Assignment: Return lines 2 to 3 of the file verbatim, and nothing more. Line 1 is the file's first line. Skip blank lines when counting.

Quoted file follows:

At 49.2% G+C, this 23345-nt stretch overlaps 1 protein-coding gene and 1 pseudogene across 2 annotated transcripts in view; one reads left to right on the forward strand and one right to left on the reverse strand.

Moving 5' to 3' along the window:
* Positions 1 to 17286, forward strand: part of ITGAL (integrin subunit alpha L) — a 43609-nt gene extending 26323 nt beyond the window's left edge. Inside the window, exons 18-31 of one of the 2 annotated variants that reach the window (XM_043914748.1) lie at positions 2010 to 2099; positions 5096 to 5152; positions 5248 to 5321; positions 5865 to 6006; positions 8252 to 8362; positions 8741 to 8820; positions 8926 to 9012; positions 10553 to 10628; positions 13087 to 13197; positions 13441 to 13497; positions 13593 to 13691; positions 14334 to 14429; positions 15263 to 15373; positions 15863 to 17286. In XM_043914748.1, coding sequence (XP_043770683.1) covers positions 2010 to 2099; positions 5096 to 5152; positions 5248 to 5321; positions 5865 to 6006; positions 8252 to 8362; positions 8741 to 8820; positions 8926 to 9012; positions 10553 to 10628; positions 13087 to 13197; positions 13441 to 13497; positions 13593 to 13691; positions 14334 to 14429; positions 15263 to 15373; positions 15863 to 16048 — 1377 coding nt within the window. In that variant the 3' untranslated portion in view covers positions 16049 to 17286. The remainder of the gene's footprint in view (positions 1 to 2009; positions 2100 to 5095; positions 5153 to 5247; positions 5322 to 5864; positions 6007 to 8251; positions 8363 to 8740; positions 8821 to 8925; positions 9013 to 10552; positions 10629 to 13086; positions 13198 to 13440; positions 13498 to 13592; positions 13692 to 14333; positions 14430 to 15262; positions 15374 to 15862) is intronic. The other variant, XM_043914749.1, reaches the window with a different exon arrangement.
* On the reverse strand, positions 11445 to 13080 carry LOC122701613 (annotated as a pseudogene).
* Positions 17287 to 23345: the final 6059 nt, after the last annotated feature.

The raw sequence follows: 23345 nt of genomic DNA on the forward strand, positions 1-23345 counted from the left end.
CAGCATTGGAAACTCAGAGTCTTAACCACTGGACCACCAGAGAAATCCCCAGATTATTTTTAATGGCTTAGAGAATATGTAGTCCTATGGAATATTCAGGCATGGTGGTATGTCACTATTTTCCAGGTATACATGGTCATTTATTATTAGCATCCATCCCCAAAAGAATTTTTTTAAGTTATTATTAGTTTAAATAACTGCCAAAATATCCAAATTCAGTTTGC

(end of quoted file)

Moving 5' to 3' along the window:
* Positions 1 to 17286, forward strand: part of ITGAL (integrin subunit alpha L) — a 43609-nt gene extending 26323 nt beyond the window's left edge. Inside the window, exons 18-31 of one of the 2 annotated variants that reach the window (XM_043914748.1) lie at positions 2010 to 2099; positions 5096 to 5152; positions 5248 to 5321; positions 5865 to 6006; positions 8252 to 8362; positions 8741 to 8820; positions 8926 to 9012; positions 10553 to 10628; positions 13087 to 13197; positions 13441 to 13497; positions 13593 to 13691; positions 14334 to 14429; positions 15263 to 15373; positions 15863 to 17286. In XM_043914748.1, coding sequence (XP_043770683.1) covers positions 2010 to 2099; positions 5096 to 5152; positions 5248 to 5321; positions 5865 to 6006; positions 8252 to 8362; positions 8741 to 8820; positions 8926 to 9012; positions 10553 to 10628; positions 13087 to 13197; positions 13441 to 13497; positions 13593 to 13691; positions 14334 to 14429; positions 15263 to 15373; positions 15863 to 16048 — 1377 coding nt within the window. In that variant the 3' untranslated portion in view covers positions 16049 to 17286. The remainder of the gene's footprint in view (positions 1 to 2009; positions 2100 to 5095; positions 5153 to 5247; positions 5322 to 5864; positions 6007 to 8251; positions 8363 to 8740; positions 8821 to 8925; positions 9013 to 10552; positions 10629 to 13086; positions 13198 to 13440; positions 13498 to 13592; positions 13692 to 14333; positions 14430 to 15262; positions 15374 to 15862) is intronic. The other variant, XM_043914749.1, reaches the window with a different exon arrangement.